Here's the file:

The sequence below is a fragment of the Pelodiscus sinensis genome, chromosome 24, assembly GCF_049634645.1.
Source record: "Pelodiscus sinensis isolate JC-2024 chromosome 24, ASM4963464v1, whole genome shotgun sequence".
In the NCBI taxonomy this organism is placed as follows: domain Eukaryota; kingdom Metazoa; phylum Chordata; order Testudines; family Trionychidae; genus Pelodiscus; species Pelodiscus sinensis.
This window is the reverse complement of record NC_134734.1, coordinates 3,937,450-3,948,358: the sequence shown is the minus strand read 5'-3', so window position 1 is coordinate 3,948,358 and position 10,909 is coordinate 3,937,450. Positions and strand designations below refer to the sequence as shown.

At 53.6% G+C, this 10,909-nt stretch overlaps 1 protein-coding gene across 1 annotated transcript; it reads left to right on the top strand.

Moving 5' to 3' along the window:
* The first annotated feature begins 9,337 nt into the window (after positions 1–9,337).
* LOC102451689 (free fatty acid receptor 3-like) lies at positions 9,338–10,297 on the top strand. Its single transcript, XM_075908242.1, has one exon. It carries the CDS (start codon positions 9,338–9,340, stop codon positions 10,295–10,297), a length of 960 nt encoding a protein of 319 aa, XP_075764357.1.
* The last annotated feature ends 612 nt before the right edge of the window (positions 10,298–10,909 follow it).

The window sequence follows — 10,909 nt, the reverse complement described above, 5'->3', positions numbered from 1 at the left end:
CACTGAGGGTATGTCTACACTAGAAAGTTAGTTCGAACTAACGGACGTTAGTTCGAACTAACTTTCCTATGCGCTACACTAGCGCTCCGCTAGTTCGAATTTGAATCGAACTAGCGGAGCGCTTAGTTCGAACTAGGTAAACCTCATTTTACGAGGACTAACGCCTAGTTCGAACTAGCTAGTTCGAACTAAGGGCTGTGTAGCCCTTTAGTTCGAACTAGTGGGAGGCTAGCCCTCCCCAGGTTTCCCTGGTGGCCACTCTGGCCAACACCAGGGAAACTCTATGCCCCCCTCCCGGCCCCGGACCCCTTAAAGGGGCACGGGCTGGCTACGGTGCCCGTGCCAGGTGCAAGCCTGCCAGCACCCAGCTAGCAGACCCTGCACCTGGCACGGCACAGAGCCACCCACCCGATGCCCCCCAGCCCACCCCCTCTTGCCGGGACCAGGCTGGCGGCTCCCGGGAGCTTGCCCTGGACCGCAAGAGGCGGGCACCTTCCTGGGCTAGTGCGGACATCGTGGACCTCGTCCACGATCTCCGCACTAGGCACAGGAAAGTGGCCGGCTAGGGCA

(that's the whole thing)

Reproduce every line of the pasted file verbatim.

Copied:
The sequence below is a fragment of the Pelodiscus sinensis genome, chromosome 24, assembly GCF_049634645.1.
Source record: "Pelodiscus sinensis isolate JC-2024 chromosome 24, ASM4963464v1, whole genome shotgun sequence".
In the NCBI taxonomy this organism is placed as follows: domain Eukaryota; kingdom Metazoa; phylum Chordata; order Testudines; family Trionychidae; genus Pelodiscus; species Pelodiscus sinensis.
This window is the reverse complement of record NC_134734.1, coordinates 3,937,450-3,948,358: the sequence shown is the minus strand read 5'-3', so window position 1 is coordinate 3,948,358 and position 10,909 is coordinate 3,937,450. Positions and strand designations below refer to the sequence as shown.

At 53.6% G+C, this 10,909-nt stretch overlaps 1 protein-coding gene across 1 annotated transcript; it reads left to right on the top strand.

Moving 5' to 3' along the window:
* The first annotated feature begins 9,337 nt into the window (after positions 1–9,337).
* LOC102451689 (free fatty acid receptor 3-like) lies at positions 9,338–10,297 on the top strand. Its single transcript, XM_075908242.1, has one exon. It carries the CDS (start codon positions 9,338–9,340, stop codon positions 10,295–10,297), a length of 960 nt encoding a protein of 319 aa, XP_075764357.1.
* The last annotated feature ends 612 nt before the right edge of the window (positions 10,298–10,909 follow it).

The window sequence follows — 10,909 nt, the reverse complement described above, 5'->3', positions numbered from 1 at the left end:
CACTGAGGGTATGTCTACACTAGAAAGTTAGTTCGAACTAACGGACGTTAGTTCGAACTAACTTTCCTATGCGCTACACTAGCGCTCCGCTAGTTCGAATTTGAATCGAACTAGCGGAGCGCTTAGTTCGAACTAGGTAAACCTCATTTTACGAGGACTAACGCCTAGTTCGAACTAGCTAGTTCGAACTAAGGGCTGTGTAGCCCTTTAGTTCGAACTAGTGGGAGGCTAGCCCTCCCCAGGTTTCCCTGGTGGCCACTCTGGCCAACACCAGGGAAACTCTATGCCCCCCTCCCGGCCCCGGACCCCTTAAAGGGGCACGGGCTGGCTACGGTGCCCGTGCCAGGTGCAAGCCTGCCAGCACCCAGCTAGCAGACCCTGCACCTGGCACGGCACAGAGCCACCCACCCGATGCCCCCCAGCCCACCCCCTCTTGCCGGGACCAGGCTGGCGGCTCCCGGGAGCTTGCCCTGGACCGCAAGAGGCGGGCACCTTCCTGGGCTAGTGCGGACATCGTGGACCTCGTCCACGATCTCCGCACTAGGCACAGGAAAGTGGCCGGCTAGGGCA